The Complex Carbohydrates

The simple carbohydrates are the sugars just mentioned: glucose, fructose, and galactose, either singly or paired with glucose. In contrast, the complex carbohydrates contain many glucose units and a few other monosaccharides strung together as polysaccharides. Three are important in nutrition: glycogen, starches, and fibers.

Glycogen is a storage form of energy in the animal body; starches play that role in plants; and the fibers of plants serve as structural elements in stems, trunks, roots, leaves, and skins. Both glycogen and starch are built of glucose units, but they are linked together differently. The fibers are composed of a variety of mono-saccharides and other carbohydrate derivatives.

Glycogen

Glycogen is found only to a limited extent in meats and not at all in plants.* For this reason, glycogen is not a significant food source of carbohydrate, but it does perform an important role in the body. The human body stores much of its glucose as glycogen—many glucose molecules linked together in highly branched chains (see the left side of Figure 4-8). This arrangement permits rapid hydrolysis.

*Glycogen in animal muscles rapidly hydrolyzes after slaughter.

Dorothy Lyman Naomi Harper
Fruits package their simple sugars with fibers, vitamins, and minerals, making them a sweet and healthy snack.

polysaccharide: many monosaccharides linked together.

  • poly = many
  • saccharide = sugar glycogen (GLY-co-gen): an animal polysaccharide composed of glucose; it is manufactured and stored in the liver and muscles as a storage form of glucose. Glycogen is not a significant food source of carbohydrate and is not counted as one of the complex carbohydrates in foods.
  • glyco = glucose
  • gen = gives rise to

Figure 4-8

Glycogen and Starch Molecules Compared (Small Segments)

Notice that the more highly branched the structure, the greater the number of ends from which glucose can be released. (These units would have to be magnified millions of times to appear at the size shown in this figure. For details of the chemical structures, see Appendix C.)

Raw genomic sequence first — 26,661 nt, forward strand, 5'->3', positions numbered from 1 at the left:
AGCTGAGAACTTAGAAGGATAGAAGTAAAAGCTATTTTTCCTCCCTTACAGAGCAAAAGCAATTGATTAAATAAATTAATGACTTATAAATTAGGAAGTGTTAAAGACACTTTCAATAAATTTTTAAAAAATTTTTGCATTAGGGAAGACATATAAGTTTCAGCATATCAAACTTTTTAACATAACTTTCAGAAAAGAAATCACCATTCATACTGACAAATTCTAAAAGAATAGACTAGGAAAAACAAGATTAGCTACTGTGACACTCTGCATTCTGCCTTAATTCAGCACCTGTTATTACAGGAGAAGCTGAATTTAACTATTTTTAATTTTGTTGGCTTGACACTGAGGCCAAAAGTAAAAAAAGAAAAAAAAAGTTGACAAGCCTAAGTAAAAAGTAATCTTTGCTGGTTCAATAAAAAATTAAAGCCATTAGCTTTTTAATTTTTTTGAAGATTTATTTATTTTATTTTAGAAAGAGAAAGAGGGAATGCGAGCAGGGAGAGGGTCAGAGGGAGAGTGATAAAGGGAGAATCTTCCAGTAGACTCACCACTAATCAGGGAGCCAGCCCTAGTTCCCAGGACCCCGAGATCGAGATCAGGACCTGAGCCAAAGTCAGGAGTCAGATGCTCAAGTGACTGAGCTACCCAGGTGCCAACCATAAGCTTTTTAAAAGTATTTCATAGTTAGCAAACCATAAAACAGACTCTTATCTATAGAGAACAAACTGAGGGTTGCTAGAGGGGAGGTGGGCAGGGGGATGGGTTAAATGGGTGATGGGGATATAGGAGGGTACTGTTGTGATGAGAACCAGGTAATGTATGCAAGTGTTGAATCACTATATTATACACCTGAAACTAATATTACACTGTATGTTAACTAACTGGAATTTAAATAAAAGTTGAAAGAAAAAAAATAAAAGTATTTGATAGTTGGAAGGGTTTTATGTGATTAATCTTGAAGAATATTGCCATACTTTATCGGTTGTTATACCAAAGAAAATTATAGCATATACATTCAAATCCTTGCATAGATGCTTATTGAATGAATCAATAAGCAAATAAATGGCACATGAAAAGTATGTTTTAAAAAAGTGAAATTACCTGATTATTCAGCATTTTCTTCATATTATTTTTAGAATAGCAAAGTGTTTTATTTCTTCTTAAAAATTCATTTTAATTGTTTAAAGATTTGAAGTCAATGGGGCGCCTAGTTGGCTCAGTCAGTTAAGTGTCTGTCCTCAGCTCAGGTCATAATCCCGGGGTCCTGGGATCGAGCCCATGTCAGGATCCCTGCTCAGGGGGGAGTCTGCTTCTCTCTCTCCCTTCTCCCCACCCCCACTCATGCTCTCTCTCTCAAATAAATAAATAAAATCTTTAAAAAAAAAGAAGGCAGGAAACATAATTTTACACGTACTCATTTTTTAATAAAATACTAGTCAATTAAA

AmylopectinStarch Molecule

Glycogen Starch (amylopectin) Starch (amylose)

A glycogen molecule contains hundreds A starch molecule contains hundreds of glucose molecules in either of glucose units in long, highly branched occasionally branched chains (amylopectin) or unbranched chains chains. (amylose).

Sources Starches
Major sources of starch include grains, legumes, and tubers (such as potatoes, yams, and cassava).

starches: plant polysaccharides composed of glucose.

fibers: in plant foods, the nonstarch polysaccharides that are not digested by human digestive enzymes, although some are digested by GI tract bacteria; fibers include cellulose, hemicelluloses, pectins, gums, and mucilages and the nonpolysaccharides lignins, cutins, and tannins.

Starch

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Responses

  • RUBY HILL
    WHICH FOOD IS NOT A SIGNIFICANT SOURCE OF COMPLEX CARBOHYDRATES?
    5 years ago
  • caoimhe
    Which complex carbohydrate is stored in the fleshy toots of plants such as potatos and yams?
    4 years ago
  • wanda
    Which complex carbohydrate is more highly branched?
    4 years ago
  • nuguse
    Which complex carbohydrate is stored in the fleshy roots of plants such as potatoes and yams?
    3 years ago
  • kaisa
    What form is carbohydrate stored in yam?
    1 year ago

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